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J Am Chem Soc. 2011 Mar 9;133(9):2812-5. doi: 10.1021/ja1094292. Epub 2011 Feb 15.

Interface segregating fluoralkyl-modified polymers for high-fidelity block copolymer nanoimprint lithography.

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The Molecular Foundry, Lawrence Berkeley National Laboratory, One Cyclotron Road, Berkeley, California 94720, USA.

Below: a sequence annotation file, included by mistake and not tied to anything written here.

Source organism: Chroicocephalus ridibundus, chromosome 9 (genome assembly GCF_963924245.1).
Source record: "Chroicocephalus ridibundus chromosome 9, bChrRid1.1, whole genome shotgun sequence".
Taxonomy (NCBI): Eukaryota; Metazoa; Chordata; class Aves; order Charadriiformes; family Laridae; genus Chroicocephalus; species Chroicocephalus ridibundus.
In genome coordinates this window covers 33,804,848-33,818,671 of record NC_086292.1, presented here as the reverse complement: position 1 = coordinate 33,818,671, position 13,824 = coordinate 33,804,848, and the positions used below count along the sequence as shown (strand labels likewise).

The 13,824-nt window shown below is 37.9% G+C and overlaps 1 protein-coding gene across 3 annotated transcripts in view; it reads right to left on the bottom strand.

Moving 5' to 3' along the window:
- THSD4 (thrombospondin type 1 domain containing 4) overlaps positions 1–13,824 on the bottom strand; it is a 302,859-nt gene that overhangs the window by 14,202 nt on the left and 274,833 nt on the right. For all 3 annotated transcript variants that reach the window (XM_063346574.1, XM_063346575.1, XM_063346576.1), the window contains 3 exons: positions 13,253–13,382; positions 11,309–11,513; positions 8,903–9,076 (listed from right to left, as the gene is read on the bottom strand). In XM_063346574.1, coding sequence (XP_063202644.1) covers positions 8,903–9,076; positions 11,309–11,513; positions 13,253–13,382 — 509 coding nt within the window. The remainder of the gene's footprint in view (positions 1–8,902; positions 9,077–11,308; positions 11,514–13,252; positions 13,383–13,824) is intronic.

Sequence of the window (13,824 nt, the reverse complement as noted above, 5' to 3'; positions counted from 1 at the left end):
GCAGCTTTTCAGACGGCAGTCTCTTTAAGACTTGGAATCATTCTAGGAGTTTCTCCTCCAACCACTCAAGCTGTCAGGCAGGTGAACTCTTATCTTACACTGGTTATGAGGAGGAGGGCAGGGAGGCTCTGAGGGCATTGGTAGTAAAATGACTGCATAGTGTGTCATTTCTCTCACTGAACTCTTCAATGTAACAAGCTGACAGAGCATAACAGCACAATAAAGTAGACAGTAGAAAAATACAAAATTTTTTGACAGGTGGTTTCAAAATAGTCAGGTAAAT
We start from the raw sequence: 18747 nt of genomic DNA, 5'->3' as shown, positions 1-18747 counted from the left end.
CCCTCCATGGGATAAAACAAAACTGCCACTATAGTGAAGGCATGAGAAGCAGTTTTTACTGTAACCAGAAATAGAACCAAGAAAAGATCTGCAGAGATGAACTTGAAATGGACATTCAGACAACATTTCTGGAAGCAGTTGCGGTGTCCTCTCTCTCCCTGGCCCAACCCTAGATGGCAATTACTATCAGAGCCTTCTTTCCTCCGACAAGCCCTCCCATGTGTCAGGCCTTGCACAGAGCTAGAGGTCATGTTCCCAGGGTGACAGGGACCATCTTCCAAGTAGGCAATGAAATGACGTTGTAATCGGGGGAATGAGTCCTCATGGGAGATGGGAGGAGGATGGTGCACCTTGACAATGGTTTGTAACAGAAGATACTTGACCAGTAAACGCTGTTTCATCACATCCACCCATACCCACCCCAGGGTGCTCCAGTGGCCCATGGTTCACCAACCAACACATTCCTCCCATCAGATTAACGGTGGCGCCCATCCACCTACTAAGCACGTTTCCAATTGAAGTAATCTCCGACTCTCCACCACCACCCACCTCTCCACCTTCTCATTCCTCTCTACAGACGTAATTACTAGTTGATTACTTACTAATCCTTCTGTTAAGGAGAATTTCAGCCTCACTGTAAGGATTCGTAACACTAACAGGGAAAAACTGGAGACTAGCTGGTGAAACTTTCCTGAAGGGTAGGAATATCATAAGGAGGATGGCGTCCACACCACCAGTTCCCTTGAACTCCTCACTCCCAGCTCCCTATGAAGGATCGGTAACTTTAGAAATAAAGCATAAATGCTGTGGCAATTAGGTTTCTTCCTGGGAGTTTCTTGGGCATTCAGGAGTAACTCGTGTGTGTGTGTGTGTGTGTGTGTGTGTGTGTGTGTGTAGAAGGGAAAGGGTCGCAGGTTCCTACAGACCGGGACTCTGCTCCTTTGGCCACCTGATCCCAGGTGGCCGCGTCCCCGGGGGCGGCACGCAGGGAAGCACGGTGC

Block copolymer (BCP) lithography is a powerful technique to write periodic arrays of nanoscale features into substrates at exceptionally high densities. In order to place these features at will on substrates, nanoimprint offers a deceptively clear path toward high throughput production: nanoimprint molds are reusable, promote graphoepitaxial alignment of BCP microdomains within their topography, and are efficiently aligned with respect to the substrate using interferometry. Unfortunately, when thin films of BCPs are subjected to thermal nanoimprint, there is an overwhelming degree of adhesion at the mold-polymer interface, which compromises the entire process. Here we report the synthesis of additives to mitigate adhesion based on either PS or PDMS with short, interface-active fluoroalkyl chains. When blended with PS-b-PDMS BCPs and subjected to a thermal nanoimprint, fluoroalkyl-modified PS in particular is observed to substantially reduce film adhesion to the mold, resulting in a nearly defect-free nanoimprint. Subsequent lithographic procedures revealed excellent graphoepitaxial alignment of sub-10 nm BCP microdomains, a critical step toward lower-cost, high-throughput nanofabrication.

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